LDH levels are increased with ineffective erythropoiesis and damage to liver, muscles, brain, heart, lungs, and other organs which are impacted by sickle cell disease.

LDH analysis is typically preformed via a serum assay using a serum gel separator collection tube.

Selection Rationale

The Sickle Cell Disease Cardiovascular, Pulmonary, and Renal Working Group selected the National Health and Nutrition Examination Survey 2011-2012 protocol as the best standardized methodology for blood collection, processing and storage.

Language

English

Standards
StandardNameIDSource
Common Data Elements (CDE) Laboratory Procedure Lactate Dehydrogenase Result Unspecified Value 2597018 CDE Browser
Process and Review

This section will be completed when reviewed by an Expert Review Panel.

Source

Centers for Disease Control and Prevention (CDC). (2011). National Health and Nutrition Examination Survey Questionnaire, Laboratory Procedures Manual. Hyattsville, MD: U.S. Department of Health and Human Services, Centers for Disease Control and Prevention.

Burtis, C. A., Ashwood, E. R., & Bruns, D.E. (2006). Tietz Textbook of Clinical Chemistry and Molecular Diagnostics, 4th ed. St. Louis, MO: Elsevier Saunders.

General References

Potoka, K. P. & Gladwin, M. T. (2015). Vasculopathy and pulmonary hypertension in sickle cell disease. American Journal of Physiology - Lung Cellular and Molecular Physiology, 308: L314-L324

Nouraie, M., Lee, J. S., Zhang, Y., Kanias, T., Zhao, X., Xiong, Z., Oriss, T. B., Zeng, Q., Kato, G. J., Gibbs, J. S., Hildesheim, M. E., Sachdev, V., Barst, R. J., Machado, R. F., Hassell, K. L., Little, J. A., Schraufnagel, D. E., Krishnamurti, L., Novelli, E., Girgis, R. E., Morris, C.R., Rosenzweig, E. B., Badesch, D. B., Lanzkron, S., Castro, O. L., Goldsmith, J. C., Gordeuk, V. R., Galdwin, M. T., & Walk-PHASST Investigators and Patients. (2013). The relationship between the severity of hemolysis, clinical manifestations and risk of death in 415 patients with sickle cell anemia in the US and Europe. Haematologica, 98(3), 464-472.

Sachdev, V., Kato, G. J., Gibbs, J. S., Barst, R. J., Machado, R. F., Nouraie, M., Hassell, K. L., Little, J. A., Schraufnagel, D. E., Krishnamurti, L., Novelli, E. M., Girgis, R. E., Morris, C. R., Rosenzweig, E. B., Badesch, D. B., Lanzkron, S., Castro, O. L., Taylor, J. G. 6th, Hannoush, H., Goldsmith, J. C., Gladwin, M. T., Gordeuk, V. R., & Walk-PHASST Investigators. (2011). Echocardiographic markers of elevated pulmonary pressure and left ventricular diastolic dysfunction are associated with exercise intolerance in adults and adolescents with homozygous sickle cell anemia in the United States and United Kingdom. Circulation, 124(13), 1452-1460.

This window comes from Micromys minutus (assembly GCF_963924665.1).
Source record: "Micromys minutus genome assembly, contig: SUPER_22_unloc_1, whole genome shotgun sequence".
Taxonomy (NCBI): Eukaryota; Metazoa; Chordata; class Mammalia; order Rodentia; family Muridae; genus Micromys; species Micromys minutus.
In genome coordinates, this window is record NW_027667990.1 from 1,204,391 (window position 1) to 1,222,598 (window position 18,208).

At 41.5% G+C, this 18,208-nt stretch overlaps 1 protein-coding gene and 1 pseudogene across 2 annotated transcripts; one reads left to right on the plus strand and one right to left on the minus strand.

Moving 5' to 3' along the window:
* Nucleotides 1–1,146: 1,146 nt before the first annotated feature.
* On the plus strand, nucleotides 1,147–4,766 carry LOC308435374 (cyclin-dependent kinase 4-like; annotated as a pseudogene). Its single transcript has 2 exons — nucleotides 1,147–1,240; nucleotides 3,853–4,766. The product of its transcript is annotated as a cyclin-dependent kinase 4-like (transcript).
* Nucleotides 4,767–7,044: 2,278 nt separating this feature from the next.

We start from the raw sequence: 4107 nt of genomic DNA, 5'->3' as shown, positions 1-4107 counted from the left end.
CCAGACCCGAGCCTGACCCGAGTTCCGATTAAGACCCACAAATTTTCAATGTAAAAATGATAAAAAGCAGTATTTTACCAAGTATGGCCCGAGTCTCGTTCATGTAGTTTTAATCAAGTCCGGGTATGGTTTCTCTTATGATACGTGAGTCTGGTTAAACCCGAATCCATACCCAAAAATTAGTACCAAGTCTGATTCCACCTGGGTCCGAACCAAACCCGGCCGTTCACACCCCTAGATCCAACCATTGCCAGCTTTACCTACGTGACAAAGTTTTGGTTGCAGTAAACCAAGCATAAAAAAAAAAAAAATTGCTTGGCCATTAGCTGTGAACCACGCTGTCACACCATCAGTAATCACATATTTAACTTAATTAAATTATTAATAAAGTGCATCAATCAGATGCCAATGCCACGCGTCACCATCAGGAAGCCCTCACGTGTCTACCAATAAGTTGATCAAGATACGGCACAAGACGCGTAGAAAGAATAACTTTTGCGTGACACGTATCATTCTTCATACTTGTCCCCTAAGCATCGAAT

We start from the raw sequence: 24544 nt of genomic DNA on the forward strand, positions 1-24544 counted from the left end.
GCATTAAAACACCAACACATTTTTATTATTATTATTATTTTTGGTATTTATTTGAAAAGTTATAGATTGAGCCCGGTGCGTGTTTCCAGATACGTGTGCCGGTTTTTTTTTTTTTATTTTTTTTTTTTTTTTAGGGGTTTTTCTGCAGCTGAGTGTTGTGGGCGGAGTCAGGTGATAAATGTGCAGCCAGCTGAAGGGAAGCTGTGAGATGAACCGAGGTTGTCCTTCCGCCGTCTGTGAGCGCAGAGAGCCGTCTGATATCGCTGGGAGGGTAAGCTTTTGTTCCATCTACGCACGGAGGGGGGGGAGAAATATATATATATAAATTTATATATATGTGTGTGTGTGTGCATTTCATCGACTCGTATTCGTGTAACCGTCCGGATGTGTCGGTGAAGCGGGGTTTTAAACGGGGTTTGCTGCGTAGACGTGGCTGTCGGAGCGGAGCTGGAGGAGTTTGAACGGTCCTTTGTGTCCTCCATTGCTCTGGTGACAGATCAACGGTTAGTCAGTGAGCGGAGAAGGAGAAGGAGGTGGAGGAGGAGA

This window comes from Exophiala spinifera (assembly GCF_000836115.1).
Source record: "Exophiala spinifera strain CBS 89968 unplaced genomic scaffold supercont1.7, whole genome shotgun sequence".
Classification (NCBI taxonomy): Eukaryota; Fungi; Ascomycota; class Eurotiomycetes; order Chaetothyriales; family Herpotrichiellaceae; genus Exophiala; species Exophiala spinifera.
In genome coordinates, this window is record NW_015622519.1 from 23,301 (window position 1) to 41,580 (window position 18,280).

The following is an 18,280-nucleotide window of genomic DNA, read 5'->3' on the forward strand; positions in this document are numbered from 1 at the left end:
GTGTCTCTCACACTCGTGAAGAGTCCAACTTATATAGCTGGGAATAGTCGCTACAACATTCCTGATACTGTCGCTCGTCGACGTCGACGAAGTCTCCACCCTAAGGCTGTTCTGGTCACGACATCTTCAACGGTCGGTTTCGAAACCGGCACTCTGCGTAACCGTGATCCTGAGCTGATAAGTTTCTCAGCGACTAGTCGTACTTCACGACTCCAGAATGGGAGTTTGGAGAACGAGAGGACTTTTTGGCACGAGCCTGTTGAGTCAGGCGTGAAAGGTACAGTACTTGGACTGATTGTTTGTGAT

Protocol ID:

811001

Variables:
Export Variables
Variable NameVariable IDVariable DescriptionVersiondbGaP Mapping
PX811001_Lactate_Dehydrogenase_Age PX811001030000 Age 4 N/A
PX811001_Lactate_Dehydrogenase_Assay_Repeatability PX811001110000 Repeatability of the lactate dehydrogenase assay. 4 N/A
PX811001_Lactate_Dehydrogenase_Blood_DrawTube_Deviation PX811001050000 Record reasons for a tube not being drawn according to the protocol. 4 N/A
PX811001_Lactate_Dehydrogenase_Blood_Draw_Results PX811001040000 Record the results of the blood draw. 4 N/A
PX811001_Lactate_Dehydrogenase_Chemotheraphy_4weeks PX811001020000 Have you received cancer chemotherapy in the past four weeks or do you anticipate such therapy in the next four weeks? 4 N/A
PX811001_Lactate_Dehydrogenase_Coefficients_Variation_Assay PX811001120000 Coefficients of variation of the lactate dehydrogenase assay. 4 N/A
PX811001_Lactate_Dehydrogenase_Concentration PX811001080000 Lactate dehydrogenase level 4 N/A
PX811001_Lactate_Dehydrogenase_Equipment_Make PX811001090000 Make of the equipment used to perform the lactate dehydrogenase assay. 4 N/A
PX811001_Lactate_Dehydrogenase_Equipment_Manufacturer PX811001100000 Manufacturer of the equipment used to perform the lactate dehydrogenase assay. 4 N/A
PX811001_Lactate_Dehydrogenase_Hemophilia PX811001010000 Do you have hemophilia? 4 N/A
PX811001_Lactate_Dehydrogenase_Serum_Description PX811001070200 If serum is hemolyzed, turbid, lipemic, or iteric, then describe. 4 N/A
PX811001_Lactate_Dehydrogenase_Serum_Determination PX811001070100 Determine if the serum is hemolyzed, turbid, lipemic, or icteric. 4 N/A
PX811001_Lactate_Dehydrogenase_Venipuncture_Comments PX811001060000 Record any comments about the venipuncture. 4 N/A
Research Domain Information
Measure Name:

Lactate Dehydrogenase Level

Release Date:

July 30, 2015

Definition

A bioassay to measure levels of lactate dehydrogenase, an enzyme released during tissue damage and injury.

Purpose

Elevated lactate dehydrogenase (LDH) levels are reflective of increased hemolysis in sickle cell disease. Additionally, elevated LDH levels are associated with cancer, tissue damage, hemolysis and anemia, and infectious diseases such as HIV and bacterial meningitis.

Keywords

Lactate dehydrogenase, LDH, hemolysis, hemoglobin, sickle cell disease, SCD, anemia, pulmonary hypertension, PH, cutaneous leg ulceration, hypoxemia, hemolytic anemia, chronic kidney disease, CKD, vasculopathy, stroke, hemolytic component, HIV, bacterial menigitis